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Twilight Struggle: Deluxe edition

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Twilight Struggle: Deluxe Edition is a strategy game for two players. Published by GMT Games, Twilight Struggle simulates the forty-five-year dance of intrigue, prestige, and occasional flares of warfare between the Soviet Union and the United States. The game begins amidst the ruins of Europe as the two new ‘superpowers’ scramble over the wreckage of the Second World Wa…
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Great For Two
Dice Tower


  • Artwork
  • Complexity
  • Replayability
  • Player Interaction
  • Component Quality

You Might Like

  • Deep and thematic.
  • Endless replay-ability.
  • Tense and interactive play.

Might Not Like

  • Three-hour game.
  • Steep learning curve.
  • Can feel formulaic.
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Twilight Struggle: Deluxe Edition is a strategy game for two players. Published by GMT Games, Twilight Struggle simulates the forty-five-year dance of intrigue, prestige, and occasional flares of warfare between the Soviet Union and the United States.

The game begins amidst the ruins of Europe as the two new 'superpowers' scramble over the wreckage of the Second World War, and ends in 1989, when only the United States remained standing.

Gameplay is card-driven with some truly brain-crunching decisions to make. With 110 unique event cards, no two games will ever be the same. This deluxe edition features a new mounted board, cleaned up cards, and much more.

Currently ranked the best war game on BGG and 10th best board game overall! Twilight Struggle is an essential for any wargamer's collection.

Twilight Struggle has been in the top 10 of BoardGameGeek, and for much of that time rated at number one, pretty much since release in 2005. So what is it about a complex, three hour, card driven, area control, two-player strategic victory point based war game about the political conflict of the Cold War which earns it such high ratings?

For a start it is not the components; the cards are nice, the board is a bit dry, the counters are solid but nothing special. It does not have the production value of some games, but those components are deeply thematic and in play really invoke the tensions of the cold war.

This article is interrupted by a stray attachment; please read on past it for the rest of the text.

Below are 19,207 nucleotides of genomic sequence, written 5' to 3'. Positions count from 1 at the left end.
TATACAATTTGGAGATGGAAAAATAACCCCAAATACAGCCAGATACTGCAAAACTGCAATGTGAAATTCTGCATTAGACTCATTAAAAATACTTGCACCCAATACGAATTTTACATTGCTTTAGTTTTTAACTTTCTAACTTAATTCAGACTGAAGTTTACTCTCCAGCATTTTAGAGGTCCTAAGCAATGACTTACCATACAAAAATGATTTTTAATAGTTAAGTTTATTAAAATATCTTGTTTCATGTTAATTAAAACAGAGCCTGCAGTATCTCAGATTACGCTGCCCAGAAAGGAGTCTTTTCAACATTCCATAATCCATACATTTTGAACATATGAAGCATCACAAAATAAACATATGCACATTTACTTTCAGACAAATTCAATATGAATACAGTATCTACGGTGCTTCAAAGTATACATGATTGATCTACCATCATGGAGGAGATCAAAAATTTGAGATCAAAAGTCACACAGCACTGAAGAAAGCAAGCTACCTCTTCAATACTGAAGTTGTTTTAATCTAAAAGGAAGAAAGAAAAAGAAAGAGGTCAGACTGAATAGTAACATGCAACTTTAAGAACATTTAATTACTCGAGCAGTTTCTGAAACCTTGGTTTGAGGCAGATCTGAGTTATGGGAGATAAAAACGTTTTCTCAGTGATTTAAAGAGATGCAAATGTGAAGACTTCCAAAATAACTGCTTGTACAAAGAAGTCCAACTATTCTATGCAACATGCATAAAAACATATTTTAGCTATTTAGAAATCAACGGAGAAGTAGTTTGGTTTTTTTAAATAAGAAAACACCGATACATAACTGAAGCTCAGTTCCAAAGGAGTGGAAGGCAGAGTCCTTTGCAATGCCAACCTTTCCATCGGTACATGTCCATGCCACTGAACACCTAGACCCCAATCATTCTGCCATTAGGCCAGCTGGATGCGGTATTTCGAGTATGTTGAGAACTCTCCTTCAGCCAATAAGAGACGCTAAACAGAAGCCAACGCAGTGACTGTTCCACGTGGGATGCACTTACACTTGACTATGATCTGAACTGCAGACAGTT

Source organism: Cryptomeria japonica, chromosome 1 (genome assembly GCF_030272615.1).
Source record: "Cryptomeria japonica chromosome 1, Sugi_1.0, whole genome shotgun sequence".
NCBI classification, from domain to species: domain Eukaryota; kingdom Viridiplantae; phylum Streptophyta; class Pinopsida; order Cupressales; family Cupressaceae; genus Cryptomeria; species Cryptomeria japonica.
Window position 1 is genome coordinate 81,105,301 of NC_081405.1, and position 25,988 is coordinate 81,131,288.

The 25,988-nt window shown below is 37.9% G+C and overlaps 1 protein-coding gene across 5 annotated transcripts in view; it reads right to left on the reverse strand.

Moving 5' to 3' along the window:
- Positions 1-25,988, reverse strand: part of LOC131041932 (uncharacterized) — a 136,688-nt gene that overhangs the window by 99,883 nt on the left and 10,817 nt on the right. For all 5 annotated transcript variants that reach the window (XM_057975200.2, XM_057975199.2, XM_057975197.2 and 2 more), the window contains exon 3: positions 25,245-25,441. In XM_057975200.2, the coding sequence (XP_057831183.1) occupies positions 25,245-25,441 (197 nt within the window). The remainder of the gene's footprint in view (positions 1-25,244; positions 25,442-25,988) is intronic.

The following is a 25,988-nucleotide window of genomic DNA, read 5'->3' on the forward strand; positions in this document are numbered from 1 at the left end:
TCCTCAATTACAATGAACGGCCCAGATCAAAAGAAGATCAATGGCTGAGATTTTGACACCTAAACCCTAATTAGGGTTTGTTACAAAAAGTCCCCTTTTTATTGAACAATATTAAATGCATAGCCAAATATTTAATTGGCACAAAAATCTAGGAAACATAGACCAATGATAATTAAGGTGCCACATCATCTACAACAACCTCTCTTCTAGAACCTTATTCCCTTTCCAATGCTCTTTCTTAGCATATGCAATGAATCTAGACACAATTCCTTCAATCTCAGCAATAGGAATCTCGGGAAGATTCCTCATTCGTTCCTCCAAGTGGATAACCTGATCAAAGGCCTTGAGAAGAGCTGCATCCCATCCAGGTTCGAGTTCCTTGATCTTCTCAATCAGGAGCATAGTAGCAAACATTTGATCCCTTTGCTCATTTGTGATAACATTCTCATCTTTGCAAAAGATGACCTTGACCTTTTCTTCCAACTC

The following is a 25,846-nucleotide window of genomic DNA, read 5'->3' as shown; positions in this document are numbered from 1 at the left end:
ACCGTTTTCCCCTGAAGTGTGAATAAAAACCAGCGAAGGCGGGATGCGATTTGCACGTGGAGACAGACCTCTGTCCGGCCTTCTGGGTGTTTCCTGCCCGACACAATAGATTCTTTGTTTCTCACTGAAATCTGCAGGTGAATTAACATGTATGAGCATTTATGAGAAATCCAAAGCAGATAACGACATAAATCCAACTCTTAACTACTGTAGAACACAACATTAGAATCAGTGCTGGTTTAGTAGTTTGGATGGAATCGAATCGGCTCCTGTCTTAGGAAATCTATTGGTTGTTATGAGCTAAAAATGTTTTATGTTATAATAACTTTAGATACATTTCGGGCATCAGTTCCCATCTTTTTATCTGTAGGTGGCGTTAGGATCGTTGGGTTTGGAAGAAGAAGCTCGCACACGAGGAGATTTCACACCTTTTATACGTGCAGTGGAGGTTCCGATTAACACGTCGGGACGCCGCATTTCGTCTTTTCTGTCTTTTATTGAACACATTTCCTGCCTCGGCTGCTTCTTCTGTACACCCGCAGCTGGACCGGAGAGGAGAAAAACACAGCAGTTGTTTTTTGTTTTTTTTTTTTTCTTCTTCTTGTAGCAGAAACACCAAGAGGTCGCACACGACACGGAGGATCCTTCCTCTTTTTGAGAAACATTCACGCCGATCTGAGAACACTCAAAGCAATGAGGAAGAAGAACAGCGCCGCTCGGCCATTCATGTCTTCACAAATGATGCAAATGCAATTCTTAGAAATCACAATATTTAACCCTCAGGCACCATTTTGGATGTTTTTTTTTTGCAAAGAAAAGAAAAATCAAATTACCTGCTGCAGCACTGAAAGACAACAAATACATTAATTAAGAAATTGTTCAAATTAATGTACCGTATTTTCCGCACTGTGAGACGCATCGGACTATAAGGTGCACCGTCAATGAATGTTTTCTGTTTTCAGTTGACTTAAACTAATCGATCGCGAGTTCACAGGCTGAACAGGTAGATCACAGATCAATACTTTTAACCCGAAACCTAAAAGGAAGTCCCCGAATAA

It does not have a simple rule book: it’s 32 pages, though well written, illustrated, includes play examples, and details the many complex decisions which arise in play, decisions which mirror the real life events of the cold war, ones that perhaps Kennedy or Brezhnev faced. It is all about the play! It’s tense, engaging, deep, challenging, and one wrong step could lead the thermonuclear war.  Start that hot war and you lose. It is all about winning the cold war, playing the global political drama and coming out on top.

At its simplest, Twilight Struggle is a card driven, area control, victory point game. In play one player takes the position of the USA, the other the Soviet Union. Every turn each player is dealt a number of cards which they play, in turn one by one. These cards are the heart of Twilight Struggle, they depict events which occurred during the cold war, and each one has a power rating.

These drive all actions, but with each card it is possible to do various things, it could be used to enact the specific event on the card, or to expand political control through a coup or political realignment, to place control tokens, or it could be invested in the space race.  The specific event on the card can belong to one side or the other which adds a further factor to consider in play.

The only other cards are scoring cards, these are covered later in this review. In each turn new cards are dealt and play continues.  Barring any sudden death victory condition such as precipitating nuclear war, at the end of the game there is a final scoring round where all regions are scored.  The winner is the player who is ahead on the victory track.

To reach that win is anything but simple.

Twilight Struggle – Looking Deeper

There is a mass of different things happening on the game board, all of which are determined by play of the cards. There are three decks of cards: early war, mid war and late war. Twilight Struggle starts with only the early war cards in play.  As you can see from the picture in the top left hand corner of each card is a star, red or white, or red and white, and in that star is a number. Red means it is a Soviet event card, white a USA event card and red and white is a generic event card. The number is a power rating.  Then there is the event associated with the card, described in the text.  When a card is played it can be used to:

  • Action the event, in which case apply the event to the board and follow all other instructions on the card.
  • Place influence markers in which case the number in the top left specifies how many influence markers (there are specific rules for placing these).